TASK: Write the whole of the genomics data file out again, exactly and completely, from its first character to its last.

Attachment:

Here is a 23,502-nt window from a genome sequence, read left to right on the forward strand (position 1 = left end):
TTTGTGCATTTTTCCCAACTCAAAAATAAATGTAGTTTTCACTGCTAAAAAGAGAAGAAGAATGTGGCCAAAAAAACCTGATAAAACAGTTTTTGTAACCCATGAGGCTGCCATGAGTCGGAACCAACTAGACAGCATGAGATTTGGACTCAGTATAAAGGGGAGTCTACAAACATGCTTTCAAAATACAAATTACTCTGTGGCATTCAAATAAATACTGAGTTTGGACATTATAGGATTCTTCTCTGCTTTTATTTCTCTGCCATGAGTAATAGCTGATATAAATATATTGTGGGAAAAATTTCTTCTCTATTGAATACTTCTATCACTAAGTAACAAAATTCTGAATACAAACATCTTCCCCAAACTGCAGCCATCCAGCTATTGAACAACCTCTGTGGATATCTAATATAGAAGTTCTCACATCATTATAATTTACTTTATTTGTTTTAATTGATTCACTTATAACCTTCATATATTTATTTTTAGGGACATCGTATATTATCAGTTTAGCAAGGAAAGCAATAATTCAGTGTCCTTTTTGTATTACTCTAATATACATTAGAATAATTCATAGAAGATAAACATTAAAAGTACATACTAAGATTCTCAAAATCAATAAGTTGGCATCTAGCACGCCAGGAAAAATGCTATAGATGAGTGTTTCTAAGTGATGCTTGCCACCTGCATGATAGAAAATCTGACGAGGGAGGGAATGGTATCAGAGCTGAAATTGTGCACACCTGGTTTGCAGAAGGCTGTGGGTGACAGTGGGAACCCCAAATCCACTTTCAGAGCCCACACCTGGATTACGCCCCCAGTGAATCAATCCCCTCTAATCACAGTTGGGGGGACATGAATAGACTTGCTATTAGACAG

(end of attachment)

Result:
Here is a 23,502-nt window from a genome sequence, read left to right on the forward strand (position 1 = left end):
TTTGTGCATTTTTCCCAACTCAAAAATAAATGTAGTTTTCACTGCTAAAAAGAGAAGAAGAATGTGGCCAAAAAAACCTGATAAAACAGTTTTTGTAACCCATGAGGCTGCCATGAGTCGGAACCAACTAGACAGCATGAGATTTGGACTCAGTATAAAGGGGAGTCTACAAACATGCTTTCAAAATACAAATTACTCTGTGGCATTCAAATAAATACTGAGTTTGGACATTATAGGATTCTTCTCTGCTTTTATTTCTCTGCCATGAGTAATAGCTGATATAAATATATTGTGGGAAAAATTTCTTCTCTATTGAATACTTCTATCACTAAGTAACAAAATTCTGAATACAAACATCTTCCCCAAACTGCAGCCATCCAGCTATTGAACAACCTCTGTGGATATCTAATATAGAAGTTCTCACATCATTATAATTTACTTTATTTGTTTTAATTGATTCACTTATAACCTTCATATATTTATTTTTAGGGACATCGTATATTATCAGTTTAGCAAGGAAAGCAATAATTCAGTGTCCTTTTTGTATTACTCTAATATACATTAGAATAATTCATAGAAGATAAACATTAAAAGTACATACTAAGATTCTCAAAATCAATAAGTTGGCATCTAGCACGCCAGGAAAAATGCTATAGATGAGTGTTTCTAAGTGATGCTTGCCACCTGCATGATAGAAAATCTGACGAGGGAGGGAATGGTATCAGAGCTGAAATTGTGCACACCTGGTTTGCAGAAGGCTGTGGGTGACAGTGGGAACCCCAAATCCACTTTCAGAGCCCACACCTGGATTACGCCCCCAGTGAATCAATCCCCTCTAATCACAGTTGGGGGGACATGAATAGACTTGCTATTAGACAG